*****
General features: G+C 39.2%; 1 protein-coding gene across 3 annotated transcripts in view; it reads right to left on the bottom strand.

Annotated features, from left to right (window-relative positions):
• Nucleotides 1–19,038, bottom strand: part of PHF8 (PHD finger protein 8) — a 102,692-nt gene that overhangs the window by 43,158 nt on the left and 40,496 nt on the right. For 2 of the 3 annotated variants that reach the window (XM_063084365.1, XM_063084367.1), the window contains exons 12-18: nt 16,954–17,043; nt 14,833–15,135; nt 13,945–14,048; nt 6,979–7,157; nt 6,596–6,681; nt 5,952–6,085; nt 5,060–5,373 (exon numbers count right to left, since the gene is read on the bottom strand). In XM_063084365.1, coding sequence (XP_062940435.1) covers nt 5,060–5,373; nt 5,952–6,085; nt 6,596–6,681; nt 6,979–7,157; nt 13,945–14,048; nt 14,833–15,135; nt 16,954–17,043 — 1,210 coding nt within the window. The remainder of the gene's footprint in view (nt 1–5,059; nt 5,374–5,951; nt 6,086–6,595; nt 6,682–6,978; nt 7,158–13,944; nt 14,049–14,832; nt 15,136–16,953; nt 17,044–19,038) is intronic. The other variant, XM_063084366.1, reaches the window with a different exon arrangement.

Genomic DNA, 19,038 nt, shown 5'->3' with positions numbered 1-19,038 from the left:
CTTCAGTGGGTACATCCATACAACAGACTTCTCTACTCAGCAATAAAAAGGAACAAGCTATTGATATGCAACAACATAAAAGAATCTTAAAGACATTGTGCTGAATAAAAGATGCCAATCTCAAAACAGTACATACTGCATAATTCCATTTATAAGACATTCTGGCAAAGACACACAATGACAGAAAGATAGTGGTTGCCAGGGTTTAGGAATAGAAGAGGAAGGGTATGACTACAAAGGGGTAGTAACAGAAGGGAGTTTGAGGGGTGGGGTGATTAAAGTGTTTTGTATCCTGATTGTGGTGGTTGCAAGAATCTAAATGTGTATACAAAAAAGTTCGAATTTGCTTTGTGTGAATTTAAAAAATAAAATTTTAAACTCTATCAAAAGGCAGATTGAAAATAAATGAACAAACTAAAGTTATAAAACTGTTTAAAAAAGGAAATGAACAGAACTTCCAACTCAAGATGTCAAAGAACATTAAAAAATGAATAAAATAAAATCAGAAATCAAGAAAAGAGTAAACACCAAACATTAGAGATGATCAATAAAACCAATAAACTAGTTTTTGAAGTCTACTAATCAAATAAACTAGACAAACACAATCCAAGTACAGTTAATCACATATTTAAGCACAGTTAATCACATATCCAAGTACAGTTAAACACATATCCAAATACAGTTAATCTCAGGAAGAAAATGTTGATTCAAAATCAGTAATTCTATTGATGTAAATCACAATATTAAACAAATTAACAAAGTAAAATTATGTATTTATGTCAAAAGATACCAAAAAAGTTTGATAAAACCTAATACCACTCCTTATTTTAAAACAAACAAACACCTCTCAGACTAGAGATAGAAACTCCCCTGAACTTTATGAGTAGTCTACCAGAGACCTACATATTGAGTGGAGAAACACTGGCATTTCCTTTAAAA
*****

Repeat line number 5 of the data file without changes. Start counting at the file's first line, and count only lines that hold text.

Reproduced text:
CTTCAGTGGGTACATCCATACAACAGACTTCTCTACTCAGCAATAAAAAGGAACAAGCTATTGATATGCAACAACATAAAAGAATCTTAAAGACATTGTGCTGAATAAAAGATGCCAATCTCAAAACAGTACATACTGCATAATTCCATTTATAAGACATTCTGGCAAAGACACACAATGACAGAAAGATAGTGGTTGCCAGGGTTTAGGAATAGAAGAGGAAGGGTATGACTACAAAGGGGTAGTAACAGAAGGGAGTTTGAGGGGTGGGGTGATTAAAGTGTTTTGTATCCTGATTGTGGTGGTTGCAAGAATCTAAATGTGTATACAAAAAAGTTCGAATTTGCTTTGTGTGAATTTAAAAAATAAAATTTTAAACTCTATCAAAAGGCAGATTGAAAATAAATGAACAAACTAAAGTTATAAAACTGTTTAAAAAAGGAAATGAACAGAACTTCCAACTCAAGATGTCAAAGAACATTAAAAAATGAATAAAATAAAATCAGAAATCAAGAAAAGAGTAAACACCAAACATTAGAGATGATCAATAAAACCAATAAACTAGTTTTTGAAGTCTACTAATCAAATAAACTAGACAAACACAATCCAAGTACAGTTAATCACATATTTAAGCACAGTTAATCACATATCCAAGTACAGTTAAACACATATCCAAATACAGTTAATCTCAGGAAGAAAATGTTGATTCAAAATCAGTAATTCTATTGATGTAAATCACAATATTAAACAAATTAACAAAGTAAAATTATGTATTTATGTCAAAAGATACCAAAAAAGTTTGATAAAACCTAATACCACTCCTTATTTTAAAACAAACAAACACCTCTCAGACTAGAGATAGAAACTCCCCTGAACTTTATGAGTAGTCTACCAGAGACCTACATATTGAGTGGAGAAACACTGGCATTTCCTTTAAAA